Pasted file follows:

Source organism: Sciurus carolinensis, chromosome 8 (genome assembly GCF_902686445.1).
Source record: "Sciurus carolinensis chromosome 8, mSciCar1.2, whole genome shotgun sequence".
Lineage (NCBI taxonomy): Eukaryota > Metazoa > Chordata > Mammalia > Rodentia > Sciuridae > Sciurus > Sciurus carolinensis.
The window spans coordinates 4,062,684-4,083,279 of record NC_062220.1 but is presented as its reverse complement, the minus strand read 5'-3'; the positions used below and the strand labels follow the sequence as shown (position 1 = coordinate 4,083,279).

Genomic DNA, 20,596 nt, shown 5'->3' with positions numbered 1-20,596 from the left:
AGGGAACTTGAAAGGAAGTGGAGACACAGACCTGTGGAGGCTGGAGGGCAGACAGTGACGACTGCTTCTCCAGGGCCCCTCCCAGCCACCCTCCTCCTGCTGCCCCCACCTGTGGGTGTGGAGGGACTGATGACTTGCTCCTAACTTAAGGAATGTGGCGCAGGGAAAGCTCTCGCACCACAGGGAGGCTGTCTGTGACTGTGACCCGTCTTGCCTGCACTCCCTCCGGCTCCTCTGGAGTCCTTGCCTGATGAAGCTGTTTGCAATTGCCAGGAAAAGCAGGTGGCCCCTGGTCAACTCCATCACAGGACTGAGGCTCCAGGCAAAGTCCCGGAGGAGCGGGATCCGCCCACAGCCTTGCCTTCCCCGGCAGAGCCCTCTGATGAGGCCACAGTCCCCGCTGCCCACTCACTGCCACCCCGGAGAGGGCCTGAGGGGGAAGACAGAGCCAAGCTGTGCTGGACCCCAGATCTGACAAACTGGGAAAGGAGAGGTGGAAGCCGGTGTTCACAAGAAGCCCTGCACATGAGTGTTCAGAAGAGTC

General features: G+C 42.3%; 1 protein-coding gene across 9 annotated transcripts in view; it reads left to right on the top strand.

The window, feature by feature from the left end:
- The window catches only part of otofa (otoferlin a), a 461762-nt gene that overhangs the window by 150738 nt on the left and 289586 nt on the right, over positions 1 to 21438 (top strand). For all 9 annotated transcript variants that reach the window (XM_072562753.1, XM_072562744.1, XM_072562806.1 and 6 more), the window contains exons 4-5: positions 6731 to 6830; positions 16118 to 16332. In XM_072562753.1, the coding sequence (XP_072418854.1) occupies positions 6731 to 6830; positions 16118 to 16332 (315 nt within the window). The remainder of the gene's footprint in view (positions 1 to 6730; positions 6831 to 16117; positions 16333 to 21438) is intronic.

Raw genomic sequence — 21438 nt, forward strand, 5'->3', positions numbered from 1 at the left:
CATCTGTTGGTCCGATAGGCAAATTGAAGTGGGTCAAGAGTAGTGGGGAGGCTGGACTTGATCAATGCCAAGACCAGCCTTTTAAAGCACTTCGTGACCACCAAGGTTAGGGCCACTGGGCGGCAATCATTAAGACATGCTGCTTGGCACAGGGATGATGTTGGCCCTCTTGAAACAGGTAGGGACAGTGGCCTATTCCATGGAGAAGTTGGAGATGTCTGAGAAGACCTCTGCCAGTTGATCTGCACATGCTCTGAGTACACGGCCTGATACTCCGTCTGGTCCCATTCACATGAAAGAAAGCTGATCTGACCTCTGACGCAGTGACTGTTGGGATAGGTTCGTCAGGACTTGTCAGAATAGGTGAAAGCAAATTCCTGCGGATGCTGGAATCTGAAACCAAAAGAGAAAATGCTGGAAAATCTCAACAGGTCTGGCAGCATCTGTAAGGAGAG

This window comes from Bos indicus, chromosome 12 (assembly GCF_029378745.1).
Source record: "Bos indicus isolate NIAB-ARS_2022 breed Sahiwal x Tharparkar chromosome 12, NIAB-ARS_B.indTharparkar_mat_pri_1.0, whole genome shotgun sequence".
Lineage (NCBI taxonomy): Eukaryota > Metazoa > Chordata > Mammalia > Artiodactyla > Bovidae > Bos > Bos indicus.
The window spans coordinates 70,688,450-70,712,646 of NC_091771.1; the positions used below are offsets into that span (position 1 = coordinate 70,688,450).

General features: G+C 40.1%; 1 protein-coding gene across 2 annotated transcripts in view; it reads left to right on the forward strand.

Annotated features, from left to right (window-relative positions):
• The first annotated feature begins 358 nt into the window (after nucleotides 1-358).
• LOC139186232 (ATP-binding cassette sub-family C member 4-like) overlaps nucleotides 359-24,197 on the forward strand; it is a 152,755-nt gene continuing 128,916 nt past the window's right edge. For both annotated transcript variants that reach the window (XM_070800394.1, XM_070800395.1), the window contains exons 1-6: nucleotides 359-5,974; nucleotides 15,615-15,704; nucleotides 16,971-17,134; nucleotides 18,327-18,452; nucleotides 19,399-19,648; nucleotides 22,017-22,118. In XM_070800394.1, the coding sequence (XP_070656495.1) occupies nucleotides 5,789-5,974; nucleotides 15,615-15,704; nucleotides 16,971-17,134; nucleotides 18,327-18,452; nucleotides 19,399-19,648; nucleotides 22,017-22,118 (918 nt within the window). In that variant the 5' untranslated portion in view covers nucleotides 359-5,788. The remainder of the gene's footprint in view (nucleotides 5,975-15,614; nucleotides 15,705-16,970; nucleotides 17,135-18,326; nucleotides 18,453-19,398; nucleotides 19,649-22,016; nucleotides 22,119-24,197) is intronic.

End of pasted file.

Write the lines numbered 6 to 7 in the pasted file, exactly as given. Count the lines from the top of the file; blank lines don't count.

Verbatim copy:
AGGGAACTTGAAAGGAAGTGGAGACACAGACCTGTGGAGGCTGGAGGGCAGACAGTGACGACTGCTTCTCCAGGGCCCCTCCCAGCCACCCTCCTCCTGCTGCCCCCACCTGTGGGTGTGGAGGGACTGATGACTTGCTCCTAACTTAAGGAATGTGGCGCAGGGAAAGCTCTCGCACCACAGGGAGGCTGTCTGTGACTGTGACCCGTCTTGCCTGCACTCCCTCCGGCTCCTCTGGAGTCCTTGCCTGATGAAGCTGTTTGCAATTGCCAGGAAAAGCAGGTGGCCCCTGGTCAACTCCATCACAGGACTGAGGCTCCAGGCAAAGTCCCGGAGGAGCGGGATCCGCCCACAGCCTTGCCTTCCCCGGCAGAGCCCTCTGATGAGGCCACAGTCCCCGCTGCCCACTCACTGCCACCCCGGAGAGGGCCTGAGGGGGAAGACAGAGCCAAGCTGTGCTGGACCCCAGATCTGACAAACTGGGAAAGGAGAGGTGGAAGCCGGTGTTCACAAGAAGCCCTGCACATGAGTGTTCAGAAGAGTC

General features: G+C 42.3%; 1 protein-coding gene across 9 annotated transcripts in view; it reads left to right on the top strand.